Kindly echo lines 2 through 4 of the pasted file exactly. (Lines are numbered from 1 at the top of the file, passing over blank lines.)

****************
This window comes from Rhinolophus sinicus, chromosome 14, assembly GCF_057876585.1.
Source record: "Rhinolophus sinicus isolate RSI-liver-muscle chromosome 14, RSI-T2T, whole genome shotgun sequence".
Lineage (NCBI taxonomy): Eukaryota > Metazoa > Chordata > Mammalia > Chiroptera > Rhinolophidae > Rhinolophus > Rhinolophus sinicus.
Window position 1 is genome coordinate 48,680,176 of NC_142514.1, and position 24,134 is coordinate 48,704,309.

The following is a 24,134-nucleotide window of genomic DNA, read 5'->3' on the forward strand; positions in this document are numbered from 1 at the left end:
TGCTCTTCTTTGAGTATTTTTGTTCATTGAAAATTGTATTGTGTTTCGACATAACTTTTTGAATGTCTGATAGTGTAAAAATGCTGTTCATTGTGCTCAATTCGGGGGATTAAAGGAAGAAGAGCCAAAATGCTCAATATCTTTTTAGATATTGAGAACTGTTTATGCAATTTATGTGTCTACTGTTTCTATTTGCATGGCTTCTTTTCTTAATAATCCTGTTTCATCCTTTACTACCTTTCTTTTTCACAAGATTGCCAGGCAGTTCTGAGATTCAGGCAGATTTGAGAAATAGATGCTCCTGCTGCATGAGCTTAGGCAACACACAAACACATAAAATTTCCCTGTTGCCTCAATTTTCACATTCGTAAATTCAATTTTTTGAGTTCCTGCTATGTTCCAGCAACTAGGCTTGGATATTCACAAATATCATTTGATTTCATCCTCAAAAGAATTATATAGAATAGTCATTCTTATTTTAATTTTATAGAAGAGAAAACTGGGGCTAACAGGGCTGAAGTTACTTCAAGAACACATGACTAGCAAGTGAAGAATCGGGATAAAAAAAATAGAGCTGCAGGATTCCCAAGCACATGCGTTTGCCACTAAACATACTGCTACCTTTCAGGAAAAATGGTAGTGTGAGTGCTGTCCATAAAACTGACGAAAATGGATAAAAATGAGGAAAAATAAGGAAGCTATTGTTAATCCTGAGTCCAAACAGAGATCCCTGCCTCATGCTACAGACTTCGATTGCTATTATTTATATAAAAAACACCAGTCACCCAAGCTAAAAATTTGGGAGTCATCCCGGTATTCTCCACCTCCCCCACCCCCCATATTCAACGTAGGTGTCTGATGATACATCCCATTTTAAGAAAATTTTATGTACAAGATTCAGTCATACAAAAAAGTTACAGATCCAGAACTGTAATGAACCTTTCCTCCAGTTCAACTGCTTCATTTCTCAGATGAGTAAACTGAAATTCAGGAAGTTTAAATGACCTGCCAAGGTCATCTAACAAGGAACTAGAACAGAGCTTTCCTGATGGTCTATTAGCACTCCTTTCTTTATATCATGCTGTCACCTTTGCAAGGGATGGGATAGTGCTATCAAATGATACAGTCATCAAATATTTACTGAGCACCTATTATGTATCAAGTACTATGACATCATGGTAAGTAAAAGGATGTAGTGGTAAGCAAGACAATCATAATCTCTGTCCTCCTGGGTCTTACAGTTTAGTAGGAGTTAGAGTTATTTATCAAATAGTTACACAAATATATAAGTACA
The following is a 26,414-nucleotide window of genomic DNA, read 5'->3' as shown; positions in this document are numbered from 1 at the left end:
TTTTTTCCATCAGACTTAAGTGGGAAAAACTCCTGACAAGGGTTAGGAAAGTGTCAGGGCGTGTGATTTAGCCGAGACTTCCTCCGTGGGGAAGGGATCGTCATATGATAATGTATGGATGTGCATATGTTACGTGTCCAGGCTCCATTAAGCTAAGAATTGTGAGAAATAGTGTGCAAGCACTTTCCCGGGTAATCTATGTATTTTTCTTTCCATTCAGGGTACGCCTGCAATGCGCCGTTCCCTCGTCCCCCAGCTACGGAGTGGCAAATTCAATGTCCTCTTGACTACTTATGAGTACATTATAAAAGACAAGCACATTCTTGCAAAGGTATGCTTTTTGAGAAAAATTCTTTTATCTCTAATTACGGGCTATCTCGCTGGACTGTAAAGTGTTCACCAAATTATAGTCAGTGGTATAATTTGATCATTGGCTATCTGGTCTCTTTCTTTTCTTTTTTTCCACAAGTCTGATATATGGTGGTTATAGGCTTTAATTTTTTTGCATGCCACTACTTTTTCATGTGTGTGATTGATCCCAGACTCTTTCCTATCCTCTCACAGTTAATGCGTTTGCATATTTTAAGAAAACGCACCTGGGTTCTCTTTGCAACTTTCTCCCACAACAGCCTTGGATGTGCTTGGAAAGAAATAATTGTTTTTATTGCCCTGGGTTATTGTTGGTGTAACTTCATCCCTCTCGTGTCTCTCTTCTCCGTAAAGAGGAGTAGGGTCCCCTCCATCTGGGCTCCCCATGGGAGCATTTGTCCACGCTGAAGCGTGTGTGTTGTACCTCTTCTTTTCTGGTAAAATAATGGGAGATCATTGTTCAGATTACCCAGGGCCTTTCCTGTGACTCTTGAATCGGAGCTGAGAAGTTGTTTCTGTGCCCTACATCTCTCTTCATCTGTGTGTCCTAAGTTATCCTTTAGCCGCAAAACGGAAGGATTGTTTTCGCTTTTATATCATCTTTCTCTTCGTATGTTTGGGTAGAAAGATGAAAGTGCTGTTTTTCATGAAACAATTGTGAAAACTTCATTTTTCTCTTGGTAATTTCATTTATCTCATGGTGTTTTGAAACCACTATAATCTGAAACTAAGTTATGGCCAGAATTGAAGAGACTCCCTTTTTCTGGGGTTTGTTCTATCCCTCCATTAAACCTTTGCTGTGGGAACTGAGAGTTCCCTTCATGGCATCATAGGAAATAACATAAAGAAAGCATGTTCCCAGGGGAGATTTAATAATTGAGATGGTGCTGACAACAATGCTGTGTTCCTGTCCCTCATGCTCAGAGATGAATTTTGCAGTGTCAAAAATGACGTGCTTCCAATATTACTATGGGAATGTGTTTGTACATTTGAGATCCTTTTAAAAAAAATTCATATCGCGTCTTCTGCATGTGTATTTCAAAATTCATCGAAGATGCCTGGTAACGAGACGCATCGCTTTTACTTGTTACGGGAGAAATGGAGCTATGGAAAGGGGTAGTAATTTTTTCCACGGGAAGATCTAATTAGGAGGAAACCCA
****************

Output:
Source record: "Rhinolophus sinicus isolate RSI-liver-muscle chromosome 14, RSI-T2T, whole genome shotgun sequence".
Lineage (NCBI taxonomy): Eukaryota > Metazoa > Chordata > Mammalia > Chiroptera > Rhinolophidae > Rhinolophus > Rhinolophus sinicus.
Window position 1 is genome coordinate 48,680,176 of NC_142514.1, and position 24,134 is coordinate 48,704,309.